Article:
Most of the talk about the state’s budget focuses on next year’s looming shortfall. Beyond that, the picture is even grimmer. Many experts believe there’s a fundamental imbalance between how much money the state brings in, and what it’s committed to pay for. As part of our series Budget Breakdown, we look at the effort by some groups to convince voters the problem isn’t the amount of money going out, but how much is coming in...
This is a story about tax increases, although it can be kind of hard to get people to admit that. Even people who really believe citizens need to contribute more money to pay for state services -- people like Carol Hedges -- don’t really like the T-word.
HEDGES: "We’re not asking the public to buy a tax. What we’re doing is asking the public to consider the role that the public sector plays in their family, in their business, and in their everyday life."
Hedges directs the Colorado Fiscal Policy Institute. She may want the public to think about big ideas but she’s hoping they come to a very concrete conclusion: Colorado needs more money, for roads, for human services, for education at all levels. And the only way to get there -- she believes -- is higher taxes.
HEDGES: "We’re looking at being $1600 below the national average in per-pupil spending. There is no way that we can accomplish that kind of... spending increases simply by focusing on efficiencies."
What the Colorado Fiscal Policy Institute really wants is to overhaul the state’s tax system which they say right now puts an unfair burden on the poor and working class. But they’re also looking at what has the best chance of passing. And that may be a much more modest proposal, say a small increase for a specific thing, like education.
Whatever CFPI does try to put on the ballot in November, they’re already working on their message. The group recently held a day-long seminar for people interested in raising reveues. Speakers introduced participants to the finer points of winning voters over to a tax increase.
But wooing voters isn't easy; around the country, tax initiatives pass a little more than a third of the time. According to Jennie Bowser with the National Conference of State Legislatures, the success rate in Colorado is even lower
Sitting in her office, Bowser goes over a list of past tax initiatives, running an orange highlighter over the Colorado ones. Almost all those measures have red Fs next to them, for Fail.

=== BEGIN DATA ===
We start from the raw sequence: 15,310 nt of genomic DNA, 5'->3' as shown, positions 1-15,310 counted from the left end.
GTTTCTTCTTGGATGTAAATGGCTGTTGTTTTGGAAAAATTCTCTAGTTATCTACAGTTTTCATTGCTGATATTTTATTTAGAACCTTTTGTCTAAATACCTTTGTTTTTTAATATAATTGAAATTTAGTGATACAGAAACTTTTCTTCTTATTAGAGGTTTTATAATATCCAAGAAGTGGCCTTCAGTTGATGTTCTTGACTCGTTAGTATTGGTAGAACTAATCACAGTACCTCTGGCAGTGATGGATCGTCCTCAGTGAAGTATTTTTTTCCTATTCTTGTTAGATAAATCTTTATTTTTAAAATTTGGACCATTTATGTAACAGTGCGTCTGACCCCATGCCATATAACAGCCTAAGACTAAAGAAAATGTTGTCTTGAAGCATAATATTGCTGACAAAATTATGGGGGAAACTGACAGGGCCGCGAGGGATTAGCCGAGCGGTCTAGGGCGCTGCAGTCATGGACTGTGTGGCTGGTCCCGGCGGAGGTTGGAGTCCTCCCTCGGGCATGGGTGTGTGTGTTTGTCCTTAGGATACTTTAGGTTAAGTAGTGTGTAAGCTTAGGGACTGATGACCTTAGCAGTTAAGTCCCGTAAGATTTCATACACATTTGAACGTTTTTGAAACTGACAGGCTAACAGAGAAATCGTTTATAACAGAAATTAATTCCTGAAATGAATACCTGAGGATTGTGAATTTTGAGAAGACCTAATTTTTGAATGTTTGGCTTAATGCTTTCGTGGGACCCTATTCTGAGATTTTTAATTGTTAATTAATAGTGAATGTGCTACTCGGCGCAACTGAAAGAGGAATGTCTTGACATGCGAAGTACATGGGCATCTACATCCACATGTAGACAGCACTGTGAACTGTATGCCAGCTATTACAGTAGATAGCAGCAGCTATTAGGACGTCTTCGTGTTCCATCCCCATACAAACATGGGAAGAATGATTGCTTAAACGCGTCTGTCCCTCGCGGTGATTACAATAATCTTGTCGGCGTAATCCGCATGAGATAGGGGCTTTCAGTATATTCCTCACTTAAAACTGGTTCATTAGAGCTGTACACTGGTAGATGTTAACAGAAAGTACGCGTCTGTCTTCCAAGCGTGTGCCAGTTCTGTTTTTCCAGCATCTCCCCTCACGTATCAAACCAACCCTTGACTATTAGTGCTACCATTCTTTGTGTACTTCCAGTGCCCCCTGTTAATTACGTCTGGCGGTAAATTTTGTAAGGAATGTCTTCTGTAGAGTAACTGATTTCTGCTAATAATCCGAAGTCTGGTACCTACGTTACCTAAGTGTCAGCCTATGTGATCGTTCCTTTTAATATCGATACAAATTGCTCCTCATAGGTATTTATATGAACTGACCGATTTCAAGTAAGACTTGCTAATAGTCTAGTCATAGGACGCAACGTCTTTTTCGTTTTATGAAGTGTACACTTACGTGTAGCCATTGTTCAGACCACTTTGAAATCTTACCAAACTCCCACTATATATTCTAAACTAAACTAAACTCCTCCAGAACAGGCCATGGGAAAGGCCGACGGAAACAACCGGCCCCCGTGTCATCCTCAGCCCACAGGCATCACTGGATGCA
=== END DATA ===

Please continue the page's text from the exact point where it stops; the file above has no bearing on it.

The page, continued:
BOWSER: "So really, going back to TABOR, the passage of TABOR, the only one of these that has passed is this tobacco tax increase for health care back in 2004."
It's worth noting that there is a difference between statewide taxes and local tax votes - local tax measures generally fair better with voters. And Bowser does have some good news for groups hoping to raise Colorado’s state tax rates -- Oregon and Arizona both passed increases last year. She says voters often surprise her when it comes to taxes.
BOWSER: "You would think, in a really difficult economy like we have now, that voters would think about the checkbook first and they would say, “I can’t afford a tax increase right now so I’m going to vote no.” But it doesn’t really add up that way. I think there’s a much more sophisticated calculation going on there than just the checkbook balance at home."
Marijo Rymer has spent a lot of time thinking about what gets people to vote for tax increases. She’s the head of the Arc of Colorado, which advocates for people with developmental disabilities. In 2008 Rymer spearheaded an initiative to raise the sales tax to pay for services for the disabled. It failed, which Rymer chalks up to bad timing; the economy tanked just weeks before the election. Now she’s helping organize social service groups to get something on the ballot this year. They’re trying to build a coalition like the one that supported the TABOR time-out, Referendum C.
RYMER: "It’s my sense that that same coalescence is happening now around the need to raise the state’s revenue."
But even as tax advocates are working to agree on a measure, opponents are also preparing. Tony Gagliardi with the Colorado chapter of the National Federation of Independent Business says his group will "absolutely" fight any income or sales tax that shows up on the ballot. More money going to taxes, says Gagliardi, means less money in shopper’s wallets.
GAGLIARDI: "You don’t raise taxes when people aren’t purchasing and people are not buying, we see that every day."
It’ll be that kind of opposition that groups like the Colorado Fiscal Policy Institute will have to overcome if they want to convince the public that spending more on taxes is necessary for the state’s future
Click here to listen to our interview with former Republican State Lawmaker Penn Pfiffner. He's senior fellow a the Independence Institute and he'll talk about a proposal to fix the state budget with changing in spending, not new taxes.